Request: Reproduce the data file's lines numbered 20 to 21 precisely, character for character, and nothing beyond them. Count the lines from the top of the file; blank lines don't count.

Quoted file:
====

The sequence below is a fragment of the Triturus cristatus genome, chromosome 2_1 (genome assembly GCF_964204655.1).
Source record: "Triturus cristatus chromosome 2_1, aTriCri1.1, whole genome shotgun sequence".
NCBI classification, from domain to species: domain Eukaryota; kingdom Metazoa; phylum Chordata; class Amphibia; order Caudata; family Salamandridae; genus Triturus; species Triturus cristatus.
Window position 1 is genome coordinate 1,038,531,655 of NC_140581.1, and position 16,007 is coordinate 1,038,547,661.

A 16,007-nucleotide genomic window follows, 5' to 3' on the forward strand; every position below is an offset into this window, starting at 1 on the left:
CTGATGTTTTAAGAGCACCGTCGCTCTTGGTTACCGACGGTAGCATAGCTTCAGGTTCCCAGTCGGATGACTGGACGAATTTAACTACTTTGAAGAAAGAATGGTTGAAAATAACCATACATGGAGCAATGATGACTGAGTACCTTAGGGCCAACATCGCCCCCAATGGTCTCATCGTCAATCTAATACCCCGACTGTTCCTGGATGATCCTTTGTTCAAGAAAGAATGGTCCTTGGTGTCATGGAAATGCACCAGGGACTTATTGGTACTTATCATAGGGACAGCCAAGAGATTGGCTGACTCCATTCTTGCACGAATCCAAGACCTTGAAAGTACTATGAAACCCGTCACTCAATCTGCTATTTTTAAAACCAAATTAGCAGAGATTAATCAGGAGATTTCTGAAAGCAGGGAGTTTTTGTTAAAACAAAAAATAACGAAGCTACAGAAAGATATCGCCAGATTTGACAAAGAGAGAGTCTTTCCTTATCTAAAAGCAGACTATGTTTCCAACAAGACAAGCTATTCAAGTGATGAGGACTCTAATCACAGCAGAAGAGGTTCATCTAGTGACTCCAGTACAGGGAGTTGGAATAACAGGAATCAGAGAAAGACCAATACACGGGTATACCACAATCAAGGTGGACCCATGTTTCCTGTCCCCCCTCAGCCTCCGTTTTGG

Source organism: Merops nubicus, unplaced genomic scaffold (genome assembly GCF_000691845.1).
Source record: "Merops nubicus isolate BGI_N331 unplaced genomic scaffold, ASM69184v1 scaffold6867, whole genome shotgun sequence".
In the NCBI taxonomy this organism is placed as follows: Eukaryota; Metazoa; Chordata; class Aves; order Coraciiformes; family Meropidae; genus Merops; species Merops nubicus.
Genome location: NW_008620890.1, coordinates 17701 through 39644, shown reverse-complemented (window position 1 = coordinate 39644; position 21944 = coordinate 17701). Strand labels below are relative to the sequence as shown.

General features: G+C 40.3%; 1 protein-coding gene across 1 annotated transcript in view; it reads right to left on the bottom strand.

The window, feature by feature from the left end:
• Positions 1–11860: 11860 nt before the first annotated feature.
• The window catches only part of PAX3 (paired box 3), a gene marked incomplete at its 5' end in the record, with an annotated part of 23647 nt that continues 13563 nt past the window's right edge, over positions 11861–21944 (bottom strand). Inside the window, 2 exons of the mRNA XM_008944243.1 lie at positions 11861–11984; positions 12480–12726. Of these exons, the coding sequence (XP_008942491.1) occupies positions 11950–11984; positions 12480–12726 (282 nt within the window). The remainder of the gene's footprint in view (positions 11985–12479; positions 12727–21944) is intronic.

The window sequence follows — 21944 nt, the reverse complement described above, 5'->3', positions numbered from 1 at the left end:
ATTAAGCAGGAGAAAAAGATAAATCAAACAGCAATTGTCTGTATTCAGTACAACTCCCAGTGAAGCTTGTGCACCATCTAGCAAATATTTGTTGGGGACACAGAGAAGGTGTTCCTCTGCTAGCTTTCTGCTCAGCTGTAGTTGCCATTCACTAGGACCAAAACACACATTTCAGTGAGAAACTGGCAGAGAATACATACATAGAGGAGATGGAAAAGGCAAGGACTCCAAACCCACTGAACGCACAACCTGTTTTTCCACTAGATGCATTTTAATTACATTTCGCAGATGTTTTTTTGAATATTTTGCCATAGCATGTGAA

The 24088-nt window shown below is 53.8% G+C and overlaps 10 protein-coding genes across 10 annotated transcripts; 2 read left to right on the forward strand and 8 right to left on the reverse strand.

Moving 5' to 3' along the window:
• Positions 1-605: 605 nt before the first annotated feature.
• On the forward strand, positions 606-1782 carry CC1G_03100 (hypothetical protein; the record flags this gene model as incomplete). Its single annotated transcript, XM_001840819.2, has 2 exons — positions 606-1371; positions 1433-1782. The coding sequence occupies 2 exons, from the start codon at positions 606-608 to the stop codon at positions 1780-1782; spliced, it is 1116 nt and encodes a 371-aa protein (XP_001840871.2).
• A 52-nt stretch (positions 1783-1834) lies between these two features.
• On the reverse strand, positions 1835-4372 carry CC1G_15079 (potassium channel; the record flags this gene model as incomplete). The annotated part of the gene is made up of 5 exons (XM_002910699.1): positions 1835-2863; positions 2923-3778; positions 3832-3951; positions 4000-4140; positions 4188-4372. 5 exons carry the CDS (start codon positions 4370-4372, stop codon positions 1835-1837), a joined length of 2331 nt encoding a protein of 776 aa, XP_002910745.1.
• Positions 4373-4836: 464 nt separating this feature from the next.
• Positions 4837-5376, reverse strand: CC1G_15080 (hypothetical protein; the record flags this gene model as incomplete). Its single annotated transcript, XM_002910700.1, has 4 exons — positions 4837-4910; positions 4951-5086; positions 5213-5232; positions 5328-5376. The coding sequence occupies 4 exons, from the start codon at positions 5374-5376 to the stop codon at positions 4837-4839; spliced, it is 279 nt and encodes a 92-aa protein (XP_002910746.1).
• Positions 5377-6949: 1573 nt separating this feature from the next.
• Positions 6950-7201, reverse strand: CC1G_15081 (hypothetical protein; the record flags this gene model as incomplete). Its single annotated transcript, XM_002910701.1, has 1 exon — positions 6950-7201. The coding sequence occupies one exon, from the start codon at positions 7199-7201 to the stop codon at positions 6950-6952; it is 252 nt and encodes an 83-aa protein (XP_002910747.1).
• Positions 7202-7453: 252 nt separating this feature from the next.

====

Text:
• On the forward strand, positions 606-1782 carry CC1G_03100 (hypothetical protein; the record flags this gene model as incomplete). Its single annotated transcript, XM_001840819.2, has 2 exons — positions 606-1371; positions 1433-1782. The coding sequence occupies 2 exons, from the start codon at positions 606-608 to the stop codon at positions 1780-1782; spliced, it is 1116 nt and encodes a 371-aa protein (XP_001840871.2).
• A 52-nt stretch (positions 1783-1834) lies between these two features.